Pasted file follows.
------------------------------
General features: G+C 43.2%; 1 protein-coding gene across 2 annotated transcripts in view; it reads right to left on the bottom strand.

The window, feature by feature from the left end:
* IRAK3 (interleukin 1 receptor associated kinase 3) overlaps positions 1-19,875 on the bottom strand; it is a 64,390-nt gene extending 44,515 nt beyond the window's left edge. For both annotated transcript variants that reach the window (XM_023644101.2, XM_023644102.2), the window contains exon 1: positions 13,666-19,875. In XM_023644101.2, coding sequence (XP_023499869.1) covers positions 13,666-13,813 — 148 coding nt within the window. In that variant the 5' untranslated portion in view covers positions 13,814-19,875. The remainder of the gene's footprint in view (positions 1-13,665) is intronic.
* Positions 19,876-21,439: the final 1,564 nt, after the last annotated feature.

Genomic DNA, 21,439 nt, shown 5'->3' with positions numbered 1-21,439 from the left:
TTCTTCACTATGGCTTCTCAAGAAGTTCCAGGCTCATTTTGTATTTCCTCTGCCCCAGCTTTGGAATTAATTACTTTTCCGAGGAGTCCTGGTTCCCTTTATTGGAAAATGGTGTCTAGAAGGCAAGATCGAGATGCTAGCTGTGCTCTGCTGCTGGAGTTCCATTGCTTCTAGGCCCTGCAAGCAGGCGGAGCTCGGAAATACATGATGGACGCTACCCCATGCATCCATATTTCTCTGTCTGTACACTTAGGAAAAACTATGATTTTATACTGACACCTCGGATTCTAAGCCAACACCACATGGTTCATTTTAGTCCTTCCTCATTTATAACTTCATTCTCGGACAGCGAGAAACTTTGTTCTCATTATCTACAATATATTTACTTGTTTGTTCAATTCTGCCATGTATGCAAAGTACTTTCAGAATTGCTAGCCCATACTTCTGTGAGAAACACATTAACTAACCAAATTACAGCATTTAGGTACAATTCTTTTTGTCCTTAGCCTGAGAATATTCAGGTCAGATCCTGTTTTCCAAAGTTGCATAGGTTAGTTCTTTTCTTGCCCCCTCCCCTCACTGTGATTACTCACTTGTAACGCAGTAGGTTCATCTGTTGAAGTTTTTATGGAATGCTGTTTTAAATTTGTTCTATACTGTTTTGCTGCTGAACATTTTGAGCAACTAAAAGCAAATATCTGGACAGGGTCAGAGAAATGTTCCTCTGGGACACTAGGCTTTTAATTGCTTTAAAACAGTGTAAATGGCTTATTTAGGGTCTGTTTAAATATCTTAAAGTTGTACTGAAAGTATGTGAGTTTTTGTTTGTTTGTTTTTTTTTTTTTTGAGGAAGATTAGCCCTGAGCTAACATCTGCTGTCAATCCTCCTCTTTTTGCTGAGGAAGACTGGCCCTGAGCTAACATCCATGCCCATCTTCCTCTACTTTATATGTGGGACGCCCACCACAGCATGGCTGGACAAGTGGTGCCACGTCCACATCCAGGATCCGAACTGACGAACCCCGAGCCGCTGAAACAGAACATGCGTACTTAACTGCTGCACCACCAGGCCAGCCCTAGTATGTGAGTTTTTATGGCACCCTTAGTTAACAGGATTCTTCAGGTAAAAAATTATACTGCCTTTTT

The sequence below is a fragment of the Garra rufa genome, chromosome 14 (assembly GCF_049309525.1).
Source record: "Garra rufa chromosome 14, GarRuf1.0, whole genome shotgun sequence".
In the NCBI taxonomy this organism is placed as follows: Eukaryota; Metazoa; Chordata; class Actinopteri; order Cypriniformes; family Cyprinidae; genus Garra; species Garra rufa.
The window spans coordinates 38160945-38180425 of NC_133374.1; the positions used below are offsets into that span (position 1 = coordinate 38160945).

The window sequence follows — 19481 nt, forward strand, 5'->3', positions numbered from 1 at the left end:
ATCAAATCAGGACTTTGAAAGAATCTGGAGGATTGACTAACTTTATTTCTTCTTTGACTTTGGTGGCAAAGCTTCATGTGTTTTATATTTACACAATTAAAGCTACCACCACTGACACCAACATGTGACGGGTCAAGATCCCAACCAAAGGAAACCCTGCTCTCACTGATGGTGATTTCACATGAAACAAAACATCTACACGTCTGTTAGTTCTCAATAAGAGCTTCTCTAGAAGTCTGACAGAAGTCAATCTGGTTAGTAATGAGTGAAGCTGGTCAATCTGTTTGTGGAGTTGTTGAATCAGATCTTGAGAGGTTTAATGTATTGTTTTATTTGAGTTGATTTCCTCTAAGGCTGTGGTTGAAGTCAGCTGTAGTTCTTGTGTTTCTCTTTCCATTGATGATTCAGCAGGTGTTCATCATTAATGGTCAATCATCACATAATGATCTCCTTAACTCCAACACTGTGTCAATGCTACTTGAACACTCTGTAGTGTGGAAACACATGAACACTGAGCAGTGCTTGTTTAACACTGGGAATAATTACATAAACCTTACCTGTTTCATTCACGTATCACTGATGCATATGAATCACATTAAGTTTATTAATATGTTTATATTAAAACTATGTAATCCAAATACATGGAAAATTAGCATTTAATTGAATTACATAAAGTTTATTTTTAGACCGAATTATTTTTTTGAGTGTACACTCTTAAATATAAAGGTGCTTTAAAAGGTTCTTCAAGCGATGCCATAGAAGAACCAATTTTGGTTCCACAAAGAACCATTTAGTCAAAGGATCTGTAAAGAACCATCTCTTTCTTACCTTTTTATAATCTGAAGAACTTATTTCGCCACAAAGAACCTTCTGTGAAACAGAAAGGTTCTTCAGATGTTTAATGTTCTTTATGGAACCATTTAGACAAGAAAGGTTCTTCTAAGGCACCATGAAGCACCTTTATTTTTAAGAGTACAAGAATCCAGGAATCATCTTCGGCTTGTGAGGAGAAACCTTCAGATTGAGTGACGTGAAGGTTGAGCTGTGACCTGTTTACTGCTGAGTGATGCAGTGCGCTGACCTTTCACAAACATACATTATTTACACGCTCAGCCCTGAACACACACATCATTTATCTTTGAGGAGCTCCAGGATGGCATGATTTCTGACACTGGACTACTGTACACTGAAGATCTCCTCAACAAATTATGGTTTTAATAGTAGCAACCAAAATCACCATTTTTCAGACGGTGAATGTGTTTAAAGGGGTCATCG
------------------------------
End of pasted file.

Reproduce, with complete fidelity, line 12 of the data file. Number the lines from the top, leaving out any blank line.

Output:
ATCAAATCAGGACTTTGAAAGAATCTGGAGGATTGACTAACTTTATTTCTTCTTTGACTTTGGTGGCAAAGCTTCATGTGTTTTATATTTACACAATTAAAGCTACCACCACTGACACCAACATGTGACGGGTCAAGATCCCAACCAAAGGAAACCCTGCTCTCACTGATGGTGATTTCACATGAAACAAAACATCTACACGTCTGTTAGTTCTCAATAAGAGCTTCTCTAGAAGTCTGACAGAAGTCAATCTGGTTAGTAATGAGTGAAGCTGGTCAATCTGTTTGTGGAGTTGTTGAATCAGATCTTGAGAGGTTTAATGTATTGTTTTATTTGAGTTGATTTCCTCTAAGGCTGTGGTTGAAGTCAGCTGTAGTTCTTGTGTTTCTCTTTCCATTGATGATTCAGCAGGTGTTCATCATTAATGGTCAATCATCACATAATGATCTCCTTAACTCCAACACTGTGTCAATGCTACTTGAACACTCTGTAGTGTGGAAACACATGAACACTGAGCAGTGCTTGTTTAACACTGGGAATAATTACATAAACCTTACCTGTTTCATTCACGTATCACTGATGCATATGAATCACATTAAGTTTATTAATATGTTTATATTAAAACTATGTAATCCAAATACATGGAAAATTAGCATTTAATTGAATTACATAAAGTTTATTTTTAGACCGAATTATTTTTTTGAGTGTACACTCTTAAATATAAAGGTGCTTTAAAAGGTTCTTCAAGCGATGCCATAGAAGAACCAATTTTGGTTCCACAAAGAACCATTTAGTCAAAGGATCTGTAAAGAACCATCTCTTTCTTACCTTTTTATAATCTGAAGAACTTATTTCGCCACAAAGAACCTTCTGTGAAACAGAAAGGTTCTTCAGATGTTTAATGTTCTTTATGGAACCATTTAGACAAGAAAGGTTCTTCTAAGGCACCATGAAGCACCTTTATTTTTAAGAGTACAAGAATCCAGGAATCATCTTCGGCTTGTGAGGAGAAACCTTCAGATTGAGTGACGTGAAGGTTGAGCTGTGACCTGTTTACTGCTGAGTGATGCAGTGCGCTGACCTTTCACAAACATACATTATTTACACGCTCAGCCCTGAACACACACATCATTTATCTTTGAGGAGCTCCAGGATGGCATGATTTCTGACACTGGACTACTGTACACTGAAGATCTCCTCAACAAATTATGGTTTTAATAGTAGCAACCAAAATCACCATTTTTCAGACGGTGAATGTGTTTAAAGGGGTCATCG